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GM is putting app developers directly in the driver’s seat

GM is giving developers a fast lane to make it easier to build connected car apps for infotainment systems. 

The automaker is offering up its next-generation infotainment software development kit (NGI SDK) to the general development community with a new twist: App makers will actually be able to test their creations IRL with the new Dev Client program.

The automaker claims it’s the first time a car company is giving developers a shot to work on their apps in a real production vehicle this early in the process. The friendlier, more open platform could turn the GM dashboard into a new space for connected car innovation — if it catches on with developers.    

“By introducing GM Dev Client, we’re giving developers the missing link they need to finalize their applications,” said John McFarland, director of Global Digital Experience in a release.

The app creation process is streamlined, with an open developers network ready for new applicants. Once they’re ready to make something, developers can download the new SDK, which has been available since January, to build out their app and begin emulating the in-car environment to kick things off. 25c6 4549%2fthumb%2f00001

Once an app design goes through GM’s internal review process, it can be downloaded to the developer’s own car for real-world testing. App makers will have to have at least one friend in the car with them, however, since safety features kick in so that a connected laptop can only be used in the passenger seat while a car is moving. 

GM is also planning to offer the SDK with a new set of templated frameworks, like a media player layout or a point of interest layout, to give developers a more focused starting point for projects. Those should roll out by the end of the year, according to the company.

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Cortana Makes Smart Thermostat a Glas Act

Microsoft and Johnson Controls this week unveiled Glas, a smart thermostat that runs on Microsoft’s Windows 10 IoT Core, a special operating system designed specifically for smaller devices. Glas also utilizes Microsoft’s smart voice assistant Cortana and its Azure Cloud to help users save energy while monitoring air quality in the home.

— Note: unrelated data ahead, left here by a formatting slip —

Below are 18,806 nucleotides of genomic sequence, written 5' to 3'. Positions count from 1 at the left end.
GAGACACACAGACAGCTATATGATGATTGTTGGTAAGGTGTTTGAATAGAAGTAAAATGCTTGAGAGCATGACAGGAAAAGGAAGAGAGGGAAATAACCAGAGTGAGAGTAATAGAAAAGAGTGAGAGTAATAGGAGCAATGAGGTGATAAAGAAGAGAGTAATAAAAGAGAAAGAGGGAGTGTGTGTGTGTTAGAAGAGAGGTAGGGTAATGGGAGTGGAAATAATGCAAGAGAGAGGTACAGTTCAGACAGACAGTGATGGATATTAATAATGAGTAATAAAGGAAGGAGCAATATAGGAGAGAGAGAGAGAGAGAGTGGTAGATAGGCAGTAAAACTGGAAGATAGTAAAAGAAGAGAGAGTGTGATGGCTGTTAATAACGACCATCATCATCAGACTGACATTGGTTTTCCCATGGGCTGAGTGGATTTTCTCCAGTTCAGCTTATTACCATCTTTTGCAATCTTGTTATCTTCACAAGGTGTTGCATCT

Heating and cooling of a residential home accounts for around 48 percent of energy use, making it the largest energy expense for most families, noted Johnson Controls, a provider of HVAC, fire and security systems, and maker of the first electric room thermostat.

In commercial buildings, heating and cooling accounts for approximately 40 percent of energy costs.

With Microsoft’s Cortana voice services built-in, Glas could become a core part of a smart home play.

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More Than Temperature Control

Thermostats that can be controlled remotely via a smartphone or other device generally have been increasing in popularity, but a key plus for Glas is that it is more than a thermostat. It includes sensors that can detect when people are in the room, and adjust the temperature accordingly.

Like competing smart environmental devices, including those from Nest and Hive, the Glas smart thermostat is designed to lower energy costs by maintaining desired temperatures in parts of a building that are used more, while maintaining appropriate temperatures in areas that are infrequently accessed.

Unlike other wall-mounted units, Glas provides continuous monitoring of both indoor and outdoor air quality.

“From the little we know, this looks like a Nest-comparable device,” said Roger Entner, principal analyst at Recon Analytics.

“Smart home thermostats with some value-add is a growing market, especially in states like Massachusetts that subsidize intelligent thermometers,” he told TechNewsWorld.

“The air quality and AI is just a value-add to the dumb thermometer most Americans have in their home that drives their air conditioning and heating,” Entner added.

Glas Talking

Voice control could be a distinguishing feature for Glas. Users can tell it the temperature that they want and adjust other settings.

“Johnson’s Glas is the first thermostat to use Microsoft’s Cortana technology to support voice commands/controls,” said Charles King, principal analyst at Pund-IT.

“That sets it apart from Google Nest, which doesn’t support voice directly — though it can be managed vocally with a Google Home device,” he told TechNewsWorld. “Similarly, the Eccobee4 thermostat can be used with Amazon Alexa.”

Crowded Smart House

For Microsoft and Johnson Controls, it is now a question of whether its partnership product is coming to the market too late or is arriving just in time for the smart home revolution.